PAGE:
The serum osmolality of the samples when drawn was 286 ± 2 mOsm·kg−1 (range, 280–289 mOsm·kg−1). The addition of 1.5 mg·mL−1 K2EDTA resulted in a 10 ± 1 mOsm·kg−1 increase in sample osmolality, and the addition of the samples to saline resulted in an extracellular osmolality range between 263 ± 4 and 335 ± 3 mOsm·kg−1.
Hb concentration of the undiluted samples was 15.7 ± 0.9 g·dL−1 (range, 14.8–17.7 g·dL−1) and 15.5 ± 1.0 g·dL−1 (range, 14.1–17.1 g·dL−1) measured using the cyanmethemoglobin method and the AHA, respectively. There was a strong relation between the Hb concentrations obtained using the manual assay and those determined by the cell counter (r = 0.861, P < 0.001). Manipulation of plasma osmolality did not influence Hb measurements made using the cyanmethemoglobin method (P = 0.339) or the AHA (P = 0.406).
Hct of the undiluted samples was 45.9% ± 2.9% (range, 41.5%–49.5%) and 45.6% ± 2.3% (range, 41.5%–49.5%) measured using the spun PCV and AHA methods, respectively. Hct values from the AHA were not influenced by a change in plasma osmolality (P = 0.652, Fig. 1A), but spun PCV was progressively lower as the osmolality of the sample increased from 150 to 600 mOsm·kg−1 (P < 0.001, Fig. 1B). Linear regression analysis was then applied to predict the change in Hct that would result from a known change in plasma osmolality. The change in plasma osmolality significantly predicted the change in sample Hct (B = −0.078, t(112) = −6.2, P < 0.001), with the results indicating that this explained 26% of the variance (R 2 = 0.258, F(1,112) = 38.2, P < 0.001). Each 10 mOsm·kg−1 change in plasma osmolality will result in a 0.8-unit difference in Hct measured by spun PCV; when the plasma is hypertonic, this difference will be in a negative direction, and it will be positive when the plasma is hypotonic (Fig. 1A–B).
When using data obtained from manual methods, manipulation of plasma osmolality did not alter the calculated change in blood volume (P = 0.299, Fig. 2B), but a greater change in red cell (P < 0.001) and plasma volume (P < 0.001, Fig. 3B) was observed as sample osmolality increased. Again, a linear regression analysis was undertaken to predict the change in plasma volume resulting from a known change in plasma osmolality. The change in plasma osmolality significantly predicted the change sample in plasma volume (B = −0.160, t(112) = 44.7, P < 0.001), with the results indicating that this explained 95% of the variance (R 2 = 0.948, F(1,112) = 1995.8, P < 0.001). These data suggest that a 10 mOsm·kg−1 change in plasma osmolality produces a 1.6% change in the calculated plasma volume, with similar effects seen for both hypertonicity and hypotonicity; when the plasma is hypertonic, this difference will be in a positive direction, and it will be negative when the plasma is hypotonic (Fig. 3A–B). In contrast to these observations, when Hb and Hct data from the AHA were used to calculate changes in blood (P = 0.248, Fig. 2A), red cell (P = 0.525), or plasma (P = 0.291, Fig. 3A) volumes, manipulation of plasma osmolality produced no significant effects on the values obtained.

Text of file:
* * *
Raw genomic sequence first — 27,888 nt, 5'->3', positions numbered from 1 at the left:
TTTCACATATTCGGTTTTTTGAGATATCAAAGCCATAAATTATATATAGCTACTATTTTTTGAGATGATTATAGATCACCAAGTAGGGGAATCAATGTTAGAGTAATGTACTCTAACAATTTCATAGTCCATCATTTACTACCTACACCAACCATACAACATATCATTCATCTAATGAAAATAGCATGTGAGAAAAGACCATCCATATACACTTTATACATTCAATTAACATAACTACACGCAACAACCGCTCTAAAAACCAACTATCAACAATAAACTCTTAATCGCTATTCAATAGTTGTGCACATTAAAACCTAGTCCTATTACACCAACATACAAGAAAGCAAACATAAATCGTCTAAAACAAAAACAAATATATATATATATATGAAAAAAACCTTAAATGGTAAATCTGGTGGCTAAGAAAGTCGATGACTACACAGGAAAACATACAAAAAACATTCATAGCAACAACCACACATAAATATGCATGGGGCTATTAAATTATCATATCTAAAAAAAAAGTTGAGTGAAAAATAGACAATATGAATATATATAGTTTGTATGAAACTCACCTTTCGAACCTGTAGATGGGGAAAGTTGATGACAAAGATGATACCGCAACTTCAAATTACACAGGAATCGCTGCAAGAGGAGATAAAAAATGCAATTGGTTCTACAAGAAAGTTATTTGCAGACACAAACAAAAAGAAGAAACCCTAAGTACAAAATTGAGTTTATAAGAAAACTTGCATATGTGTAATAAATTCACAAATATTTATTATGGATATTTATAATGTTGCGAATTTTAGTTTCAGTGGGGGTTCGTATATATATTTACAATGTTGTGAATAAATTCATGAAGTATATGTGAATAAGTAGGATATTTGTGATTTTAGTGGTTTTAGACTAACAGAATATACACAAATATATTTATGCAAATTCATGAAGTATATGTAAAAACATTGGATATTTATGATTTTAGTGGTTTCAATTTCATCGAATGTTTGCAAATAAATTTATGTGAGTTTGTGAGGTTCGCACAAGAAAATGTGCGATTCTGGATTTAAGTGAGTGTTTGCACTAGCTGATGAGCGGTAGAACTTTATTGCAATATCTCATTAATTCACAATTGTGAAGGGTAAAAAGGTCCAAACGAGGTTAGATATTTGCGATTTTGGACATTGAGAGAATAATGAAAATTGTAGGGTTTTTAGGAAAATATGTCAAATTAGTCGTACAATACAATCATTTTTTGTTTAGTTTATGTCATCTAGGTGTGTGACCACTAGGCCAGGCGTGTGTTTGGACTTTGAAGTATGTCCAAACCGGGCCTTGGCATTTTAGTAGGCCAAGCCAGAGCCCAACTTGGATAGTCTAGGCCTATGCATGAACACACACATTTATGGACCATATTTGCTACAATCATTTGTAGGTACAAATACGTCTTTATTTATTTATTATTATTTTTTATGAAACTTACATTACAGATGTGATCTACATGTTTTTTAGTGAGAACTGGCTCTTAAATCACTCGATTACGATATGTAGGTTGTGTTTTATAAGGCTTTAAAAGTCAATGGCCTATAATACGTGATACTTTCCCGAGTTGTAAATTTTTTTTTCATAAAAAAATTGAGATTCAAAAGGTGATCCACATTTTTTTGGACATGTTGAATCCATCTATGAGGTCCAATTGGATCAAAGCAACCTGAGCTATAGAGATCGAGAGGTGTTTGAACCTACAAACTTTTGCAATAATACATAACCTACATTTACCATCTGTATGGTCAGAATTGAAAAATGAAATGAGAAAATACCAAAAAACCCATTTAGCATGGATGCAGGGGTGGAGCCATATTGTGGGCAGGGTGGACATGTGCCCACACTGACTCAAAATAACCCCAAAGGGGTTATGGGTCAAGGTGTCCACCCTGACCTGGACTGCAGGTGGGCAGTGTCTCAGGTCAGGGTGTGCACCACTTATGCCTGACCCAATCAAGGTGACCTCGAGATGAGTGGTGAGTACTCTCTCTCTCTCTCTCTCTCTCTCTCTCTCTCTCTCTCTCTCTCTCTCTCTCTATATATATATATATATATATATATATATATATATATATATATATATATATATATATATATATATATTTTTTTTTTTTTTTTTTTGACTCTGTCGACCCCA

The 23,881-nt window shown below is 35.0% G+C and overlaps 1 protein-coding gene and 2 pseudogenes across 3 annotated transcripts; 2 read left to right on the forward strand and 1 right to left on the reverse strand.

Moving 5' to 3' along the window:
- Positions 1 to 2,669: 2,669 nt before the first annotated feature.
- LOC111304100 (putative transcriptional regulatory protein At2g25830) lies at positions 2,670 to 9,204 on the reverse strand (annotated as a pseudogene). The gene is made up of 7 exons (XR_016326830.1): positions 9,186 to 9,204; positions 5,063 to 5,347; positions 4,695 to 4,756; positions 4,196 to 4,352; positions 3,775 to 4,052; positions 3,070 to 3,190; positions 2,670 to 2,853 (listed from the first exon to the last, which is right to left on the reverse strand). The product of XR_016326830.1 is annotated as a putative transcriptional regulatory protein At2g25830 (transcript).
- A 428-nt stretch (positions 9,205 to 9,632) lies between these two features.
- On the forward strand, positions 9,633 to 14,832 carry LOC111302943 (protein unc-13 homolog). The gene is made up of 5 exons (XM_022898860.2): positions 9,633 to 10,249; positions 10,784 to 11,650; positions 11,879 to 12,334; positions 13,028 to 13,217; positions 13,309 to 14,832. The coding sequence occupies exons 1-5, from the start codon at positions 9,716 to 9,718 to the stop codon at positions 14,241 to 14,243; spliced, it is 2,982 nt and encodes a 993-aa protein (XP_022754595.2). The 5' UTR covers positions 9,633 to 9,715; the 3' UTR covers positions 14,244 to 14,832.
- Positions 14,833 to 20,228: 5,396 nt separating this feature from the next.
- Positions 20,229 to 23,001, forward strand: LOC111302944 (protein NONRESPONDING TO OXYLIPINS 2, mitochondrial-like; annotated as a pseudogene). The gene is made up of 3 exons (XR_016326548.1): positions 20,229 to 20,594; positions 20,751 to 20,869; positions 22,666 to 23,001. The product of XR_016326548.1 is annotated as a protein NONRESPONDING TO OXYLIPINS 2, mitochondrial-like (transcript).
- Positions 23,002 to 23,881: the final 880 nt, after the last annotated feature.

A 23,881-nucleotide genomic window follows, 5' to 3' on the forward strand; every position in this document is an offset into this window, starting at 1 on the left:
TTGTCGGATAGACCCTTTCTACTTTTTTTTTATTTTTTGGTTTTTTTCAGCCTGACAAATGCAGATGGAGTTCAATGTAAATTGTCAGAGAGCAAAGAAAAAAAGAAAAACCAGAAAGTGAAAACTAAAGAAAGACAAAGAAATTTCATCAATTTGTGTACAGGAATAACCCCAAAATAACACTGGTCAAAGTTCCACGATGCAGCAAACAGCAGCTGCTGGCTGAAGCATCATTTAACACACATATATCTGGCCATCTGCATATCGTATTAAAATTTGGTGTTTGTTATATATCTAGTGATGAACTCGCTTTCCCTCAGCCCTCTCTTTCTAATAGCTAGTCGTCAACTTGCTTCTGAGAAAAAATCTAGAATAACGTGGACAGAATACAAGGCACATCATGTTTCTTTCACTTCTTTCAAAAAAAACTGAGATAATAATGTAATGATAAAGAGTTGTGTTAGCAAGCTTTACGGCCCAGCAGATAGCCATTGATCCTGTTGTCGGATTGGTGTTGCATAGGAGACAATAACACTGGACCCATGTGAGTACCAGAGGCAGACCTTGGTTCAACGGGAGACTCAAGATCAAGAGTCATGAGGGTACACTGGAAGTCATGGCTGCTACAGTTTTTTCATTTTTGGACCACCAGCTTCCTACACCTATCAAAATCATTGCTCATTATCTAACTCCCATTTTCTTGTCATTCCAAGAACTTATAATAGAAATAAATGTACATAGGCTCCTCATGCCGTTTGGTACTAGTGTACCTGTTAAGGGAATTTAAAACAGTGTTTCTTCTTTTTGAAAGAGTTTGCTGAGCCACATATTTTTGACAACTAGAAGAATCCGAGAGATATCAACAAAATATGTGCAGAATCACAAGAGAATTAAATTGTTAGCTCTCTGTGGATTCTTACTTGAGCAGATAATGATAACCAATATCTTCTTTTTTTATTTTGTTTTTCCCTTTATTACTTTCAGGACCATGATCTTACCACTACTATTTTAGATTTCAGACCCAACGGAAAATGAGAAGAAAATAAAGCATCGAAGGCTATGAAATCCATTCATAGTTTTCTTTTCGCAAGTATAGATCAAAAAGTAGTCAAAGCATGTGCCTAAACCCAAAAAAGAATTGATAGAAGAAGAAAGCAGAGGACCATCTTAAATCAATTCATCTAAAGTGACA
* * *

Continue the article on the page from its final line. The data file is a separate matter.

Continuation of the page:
Study 2 data
Preexercise plasma osmolality was 296 ± 1 mOsm·kg−1. These values are approximately 10 mOsm·kg−1 higher than that of the in vivo plasma osmolality because of the addition of EDTA (see previous part of this article). A significant increase in osmolality was observed during exercise, with values of 309 ± 3 mOsm·kg−1 measured at exhaustion. Hb concentration was measured as 15.7 ± 0.9 and 15.5 ± 0.8 g·dL−1 before exercise using the cyanmethemoglobin method and the AHA, respectively (Fig. 4A). A significant increase in Hb concentration was observed during exercise (P < 0.001), with no significant difference in the values obtained between analytical methods (P = 0.355). Although no difference in Hct was apparent at rest (P = 0.659), mean spun PCV was 1.0 ± 0.9 Hct units lower during exercise when compared with data from the AHA (P < 0.001, Fig. 4B).
Percentage changes in blood, red cell, and plasma volumes are presented in Table 1. Exercise resulted in a reduction in blood volume (P < 0.001), but there was no difference in the magnitude of change determined by the two analytical methods (P = 0.109). Although red cell volume did not significantly change during exercise (P = 0.657), there was a difference in the response reported by the manual and AHA methods (P = 0.047). When compared with the preexercise sample, plasma volume fell during exercise (P < 0.001). There was a marked difference in the degree of change in plasma volume calculated by the two different methods, with a reduction of 8.7% ± 3.4% and 11.3% ± 3.5% observed at exhaustion with the manual and AHA methods, respectively (P = 0.002).